Friday, August 18, 2017

How can we write in the current environment?

I saw a tweet the other day that said something like "I hope I can put the 6 hours a day I spend watching the news about the U.S. destroying itself on my annual review."

Amen to that.  I know that this is a first world/academic world problem, and it's insignificant in the face of what Charlottesville has suffered and what continues to happen throughout the country,  but it's a problem nonetheless.

How do we keep calm and carry on, as the Brits say, when there's a fresh !@#$show every time we open our laptops? How can we develop consecutive thoughts about research when the country is being run on the reality show principle that every day is an escalation of the worst of the day before? When Nazis are back and racism is horrifyingly endemic? I might be ripped apart for saying this, but we were making progress on racism. Obama did give us a sense of hope. Now the president endorses white supremacy, and the Congress does nothing? Is this the United States?

And what if we are horrified by what's happening but express ourselves incorrectly? For example, Tina Fey did a sketch recently about eating sheet cake to drown out stress or to satirize people's desires to turn away rather than to protest. I didn't think it was hilarious but thought it was okay--until social media tore her a new one, pointing out the parallels to Marie Antoinette, branding her with the most heinous of insults--"liberal" and "neoliberal" and "racist"--and generally taking her down.

It feels disloyal or traitorous, somehow, to write about something other than the events that are happening around us. About the only non-news things on Twitter, for example, are those that are put out by twitterbots, which would churn out tweets if the sky was falling, which it kind of is.

If we need to write about our actual research, we seem unfeeling or uncaring (we're not). Ditto for teaching, with each fresh tragedy appropriately bringing with it a "syllabus" to teach resistance to the Nazis. Yet we have obligations that demand other kind of content, and we have to consider that, too, don't we?

I have research-related posts and writing that I want to do, but I keep thinking I'll wait for the !@#$show to end or at least die down. Like the never-ending heat this summer, though, it never does.

Sunday, August 13, 2017

Off-topic: Some Sears homes

The Westly, apparently one of the top 4 models.
As a chaser from current news and the last post, I give you some Sears homes.

With Sears in its current cratering state, it's possible that people don't know that it once shipped not only girdles, engagement rings, and farm equipment, but houses. From 1908-1940, you could have all the pre-cut materials shipped to you on a rail car (plumbing and heating extra) and build the home on your own lot. The lot sizes were included so you could decide.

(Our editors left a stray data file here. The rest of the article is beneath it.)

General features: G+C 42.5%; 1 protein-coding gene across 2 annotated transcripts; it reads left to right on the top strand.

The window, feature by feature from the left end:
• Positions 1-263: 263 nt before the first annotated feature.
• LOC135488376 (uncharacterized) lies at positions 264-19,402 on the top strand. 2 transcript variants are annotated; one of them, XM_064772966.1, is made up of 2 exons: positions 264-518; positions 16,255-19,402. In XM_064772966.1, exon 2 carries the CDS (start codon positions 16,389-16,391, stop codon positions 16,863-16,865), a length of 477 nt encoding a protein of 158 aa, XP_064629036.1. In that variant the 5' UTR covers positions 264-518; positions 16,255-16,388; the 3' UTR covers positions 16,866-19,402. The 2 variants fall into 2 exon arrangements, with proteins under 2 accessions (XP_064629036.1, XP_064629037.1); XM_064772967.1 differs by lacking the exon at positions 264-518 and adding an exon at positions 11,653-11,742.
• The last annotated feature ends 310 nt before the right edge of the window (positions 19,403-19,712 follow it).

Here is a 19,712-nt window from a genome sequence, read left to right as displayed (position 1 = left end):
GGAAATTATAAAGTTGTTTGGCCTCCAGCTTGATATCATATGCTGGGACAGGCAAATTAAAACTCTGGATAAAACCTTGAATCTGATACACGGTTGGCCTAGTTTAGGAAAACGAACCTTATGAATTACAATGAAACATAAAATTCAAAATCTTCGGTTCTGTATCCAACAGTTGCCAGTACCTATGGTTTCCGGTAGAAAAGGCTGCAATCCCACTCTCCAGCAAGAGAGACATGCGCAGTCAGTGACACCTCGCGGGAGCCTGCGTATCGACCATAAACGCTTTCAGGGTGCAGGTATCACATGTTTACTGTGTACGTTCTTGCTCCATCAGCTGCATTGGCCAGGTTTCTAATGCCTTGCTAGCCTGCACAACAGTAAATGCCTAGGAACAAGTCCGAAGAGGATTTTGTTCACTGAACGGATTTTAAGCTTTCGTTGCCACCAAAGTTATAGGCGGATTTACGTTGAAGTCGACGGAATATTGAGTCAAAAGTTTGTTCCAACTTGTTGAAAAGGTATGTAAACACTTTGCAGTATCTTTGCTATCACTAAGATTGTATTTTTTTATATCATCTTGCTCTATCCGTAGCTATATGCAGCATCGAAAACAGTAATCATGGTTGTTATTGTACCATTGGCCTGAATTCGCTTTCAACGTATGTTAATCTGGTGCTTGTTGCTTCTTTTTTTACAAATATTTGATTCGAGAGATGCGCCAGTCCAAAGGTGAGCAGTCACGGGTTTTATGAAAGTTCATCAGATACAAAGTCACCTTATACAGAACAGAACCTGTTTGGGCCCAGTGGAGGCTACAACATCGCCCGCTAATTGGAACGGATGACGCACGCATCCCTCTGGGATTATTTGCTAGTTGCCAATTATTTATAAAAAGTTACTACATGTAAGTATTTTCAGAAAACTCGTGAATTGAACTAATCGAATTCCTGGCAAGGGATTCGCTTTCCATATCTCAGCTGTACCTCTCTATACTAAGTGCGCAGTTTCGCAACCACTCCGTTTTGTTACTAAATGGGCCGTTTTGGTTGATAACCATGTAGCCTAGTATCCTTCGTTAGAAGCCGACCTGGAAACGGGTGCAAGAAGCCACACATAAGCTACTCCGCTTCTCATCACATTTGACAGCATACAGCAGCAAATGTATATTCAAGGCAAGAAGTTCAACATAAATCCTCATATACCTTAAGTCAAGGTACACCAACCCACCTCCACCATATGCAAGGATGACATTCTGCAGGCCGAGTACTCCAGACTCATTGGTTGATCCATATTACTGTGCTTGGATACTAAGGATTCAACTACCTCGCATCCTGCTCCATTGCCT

This fancy model has a servant's room.
These were well-built homes, and especially if you live in the Northeast or Midwest, you've probably seen them. This site ( has pictures and floor plans, and if you're looking for distraction, it's a great place to visit. Here are the most popular models.

Floor plan for "Modern Home #115" from 1908-1914.
It's an interesting tour through the early twentieth century, too. The earliest plans don't include bathrooms as a matter of course; the later ones do.  The one at left has a pantry, parlor, 3 bedrooms, and an attic but no bathroom.

You can see the trend toward neo-Colonial versions emerge in the 1930s, with names like "The Salem" and "The Lexington," but the majority continued to be bungalows.  One defining feature seems to be whether the homeowner was willing to pay for extras like dining rooms and hallways--not so different from today, really.

By 1940, the homes are virtually all two-story or 1 & 1/2 story models, more Cape Cod than bungalows.

After the war, one of the hit movies celebrating/satirizing  individualism in home ownership was Mr. Blandings Builds His Dream House (1948).  You can see a clip from it above. (The completely blank stare from Cary Grant when he doesn't have the faintest, foggiest notion what the builder is talking about is priceless. I have so given that blank stare at being given a choice between two options when I didn't even know there were options to be considered.) There were a lot of these houses built, too, all over the country, including Northern Clime.

Do you have any Sears homes in your neighborhood, or have you seen any?

Saturday, August 12, 2017

Catching up and current events

I've been gone again with travel, and more travel, and still more travel via planes, trains, and automobiles.  I'm home for now, though.

While away, I barely looked at the news. It is always depressingly the same:  the President is a crazy person who threatens all our lives with his stupid, showy, dangerous posturing, the only certainty of which is that he times each new outrage to the daily 24-hour news cycle before moving on to the next. In the meantime, his administration guts the hard-won protections (EPA, health care, women's rights, voting rights, the social safety net for the elderly, immigrants, the poor, and the rest) that keep  us functioning.

And then the white Nazi terrorists at Charlottesville, and seeing the brave students standing up against Nazis. In this country. (And the President, who uses Twitter as a flamethrower against movie stars and dictators as crazy as himself, says nothing lest he disturb his Nazi followers, but enough about that.)

How is it that random violent idiot terrorists--er, "low-information voters for Trump"--can dress in camo and patrol the streets with assault rifles, which we're not allowed to call assault rifles officially because the NRA has a fit, as if this is a normal thing to do?

And, while we're at it, why can't the CDC track gun violence as a public health issue, which it definitely is? And why is concealed carry in classrooms permitted in ten states? (Wait! I know the answer to that one, and I'll bet you do, too.)